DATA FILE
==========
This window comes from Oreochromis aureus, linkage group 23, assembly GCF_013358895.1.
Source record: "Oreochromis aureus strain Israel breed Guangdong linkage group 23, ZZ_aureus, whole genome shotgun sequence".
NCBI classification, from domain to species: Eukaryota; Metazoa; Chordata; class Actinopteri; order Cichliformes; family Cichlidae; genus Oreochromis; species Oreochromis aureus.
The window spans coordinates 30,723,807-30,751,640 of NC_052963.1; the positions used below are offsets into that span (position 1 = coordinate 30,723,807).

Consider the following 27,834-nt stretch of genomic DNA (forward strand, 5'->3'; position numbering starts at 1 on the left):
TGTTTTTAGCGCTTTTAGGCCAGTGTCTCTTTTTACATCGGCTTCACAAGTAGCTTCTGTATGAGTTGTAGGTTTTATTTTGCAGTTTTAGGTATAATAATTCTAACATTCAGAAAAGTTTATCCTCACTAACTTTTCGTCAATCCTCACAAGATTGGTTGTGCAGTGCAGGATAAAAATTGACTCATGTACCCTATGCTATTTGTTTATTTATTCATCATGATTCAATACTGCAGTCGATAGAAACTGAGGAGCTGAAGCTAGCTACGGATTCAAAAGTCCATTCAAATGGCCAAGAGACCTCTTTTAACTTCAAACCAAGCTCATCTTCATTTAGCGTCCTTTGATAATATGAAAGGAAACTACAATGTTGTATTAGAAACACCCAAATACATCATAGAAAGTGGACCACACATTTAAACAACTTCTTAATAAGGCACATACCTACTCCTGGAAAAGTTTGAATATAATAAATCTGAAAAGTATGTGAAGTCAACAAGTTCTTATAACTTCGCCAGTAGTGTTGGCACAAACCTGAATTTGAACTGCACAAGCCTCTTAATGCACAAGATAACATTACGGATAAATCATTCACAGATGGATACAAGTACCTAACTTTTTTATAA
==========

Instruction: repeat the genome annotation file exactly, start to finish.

This window comes from Oreochromis aureus, linkage group 23, assembly GCF_013358895.1.
Source record: "Oreochromis aureus strain Israel breed Guangdong linkage group 23, ZZ_aureus, whole genome shotgun sequence".
NCBI classification, from domain to species: Eukaryota; Metazoa; Chordata; class Actinopteri; order Cichliformes; family Cichlidae; genus Oreochromis; species Oreochromis aureus.
The window spans coordinates 30,723,807-30,751,640 of NC_052963.1; the positions used below are offsets into that span (position 1 = coordinate 30,723,807).

Consider the following 27,834-nt stretch of genomic DNA (forward strand, 5'->3'; position numbering starts at 1 on the left):
TGTTTTTAGCGCTTTTAGGCCAGTGTCTCTTTTTACATCGGCTTCACAAGTAGCTTCTGTATGAGTTGTAGGTTTTATTTTGCAGTTTTAGGTATAATAATTCTAACATTCAGAAAAGTTTATCCTCACTAACTTTTCGTCAATCCTCACAAGATTGGTTGTGCAGTGCAGGATAAAAATTGACTCATGTACCCTATGCTATTTGTTTATTTATTCATCATGATTCAATACTGCAGTCGATAGAAACTGAGGAGCTGAAGCTAGCTACGGATTCAAAAGTCCATTCAAATGGCCAAGAGACCTCTTTTAACTTCAAACCAAGCTCATCTTCATTTAGCGTCCTTTGATAATATGAAAGGAAACTACAATGTTGTATTAGAAACACCCAAATACATCATAGAAAGTGGACCACACATTTAAACAACTTCTTAATAAGGCACATACCTACTCCTGGAAAAGTTTGAATATAATAAATCTGAAAAGTATGTGAAGTCAACAAGTTCTTATAACTTCGCCAGTAGTGTTGGCACAAACCTGAATTTGAACTGCACAAGCCTCTTAATGCACAAGATAACATTACGGATAAATCATTCACAGATGGATACAAGTACCTAACTTTTTTATAA